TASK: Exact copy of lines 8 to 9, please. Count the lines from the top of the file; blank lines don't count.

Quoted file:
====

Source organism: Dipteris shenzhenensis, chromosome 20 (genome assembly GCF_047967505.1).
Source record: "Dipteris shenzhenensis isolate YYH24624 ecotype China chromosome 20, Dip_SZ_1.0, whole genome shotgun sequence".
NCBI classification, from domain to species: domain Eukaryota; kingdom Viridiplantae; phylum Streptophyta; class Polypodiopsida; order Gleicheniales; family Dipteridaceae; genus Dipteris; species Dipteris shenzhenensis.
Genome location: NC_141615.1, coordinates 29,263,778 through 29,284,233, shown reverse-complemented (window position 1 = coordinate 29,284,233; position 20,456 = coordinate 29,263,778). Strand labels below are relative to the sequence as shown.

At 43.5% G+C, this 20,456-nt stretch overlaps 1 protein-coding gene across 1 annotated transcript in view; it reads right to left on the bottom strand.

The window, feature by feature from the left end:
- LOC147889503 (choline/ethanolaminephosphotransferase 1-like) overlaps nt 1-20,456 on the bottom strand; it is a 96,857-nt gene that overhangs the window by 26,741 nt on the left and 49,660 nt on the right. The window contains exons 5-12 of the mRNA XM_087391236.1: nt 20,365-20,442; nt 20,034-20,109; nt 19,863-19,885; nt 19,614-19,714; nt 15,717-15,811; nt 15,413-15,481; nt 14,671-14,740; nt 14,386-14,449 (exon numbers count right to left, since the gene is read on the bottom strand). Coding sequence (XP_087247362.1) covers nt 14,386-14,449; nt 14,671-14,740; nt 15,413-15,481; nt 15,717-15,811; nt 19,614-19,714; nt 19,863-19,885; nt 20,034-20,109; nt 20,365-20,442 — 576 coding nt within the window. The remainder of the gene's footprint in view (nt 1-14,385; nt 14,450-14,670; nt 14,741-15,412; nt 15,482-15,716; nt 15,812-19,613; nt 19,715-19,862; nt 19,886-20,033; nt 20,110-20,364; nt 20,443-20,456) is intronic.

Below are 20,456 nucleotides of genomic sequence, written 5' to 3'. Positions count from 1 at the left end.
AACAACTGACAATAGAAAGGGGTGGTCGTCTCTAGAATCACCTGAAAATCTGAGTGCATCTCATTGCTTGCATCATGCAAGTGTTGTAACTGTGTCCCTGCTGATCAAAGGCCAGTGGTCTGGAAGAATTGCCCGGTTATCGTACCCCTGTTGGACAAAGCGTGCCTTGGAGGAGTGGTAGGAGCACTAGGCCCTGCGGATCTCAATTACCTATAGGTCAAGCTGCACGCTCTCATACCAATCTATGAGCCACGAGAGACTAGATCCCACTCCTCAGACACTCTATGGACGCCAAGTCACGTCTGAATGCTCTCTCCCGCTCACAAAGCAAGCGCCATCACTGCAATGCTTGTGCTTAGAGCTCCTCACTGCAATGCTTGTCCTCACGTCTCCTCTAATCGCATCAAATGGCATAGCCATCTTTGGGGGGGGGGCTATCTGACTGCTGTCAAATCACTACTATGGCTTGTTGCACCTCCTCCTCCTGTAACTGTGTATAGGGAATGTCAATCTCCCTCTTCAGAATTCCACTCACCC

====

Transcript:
Below are 20,456 nucleotides of genomic sequence, written 5' to 3'. Positions count from 1 at the left end.
AACAACTGACAATAGAAAGGGGTGGTCGTCTCTAGAATCACCTGAAAATCTGAGTGCATCTCATTGCTTGCATCATGCAAGTGTTGTAACTGTGTCCCTGCTGATCAAAGGCCAGTGGTCTGGAAGAATTGCCCGGTTATCGTACCCCTGTTGGACAAAGCGTGCCTTGGAGGAGTGGTAGGAGCACTAGGCCCTGCGGATCTCAATTACCTATAGGTCAAGCTGCACGCTCTCATACCAATCTATGAGCCACGAGAGACTAGATCCCACTCCTCAGACACTCTATGGACGCCAAGTCACGTCTGAATGCTCTCTCCCGCTCACAAAGCAAGCGCCATCACTGCAATGCTTGTGCTTAGAGCTCCTCACTGCAATGCTTGTCCTCACGTCTCCTCTAATCGCATCAAATGGCATAGCCATCTTTGGGGGGGGGGCTATCTGACTGCTGTCAAATCACTACTATGGCTTGTTGCACCTCCTCCTCCTGTAACTGTGTATAGGGAATGTCAATCTCCCTCTTCAGAATTCCACTCACCC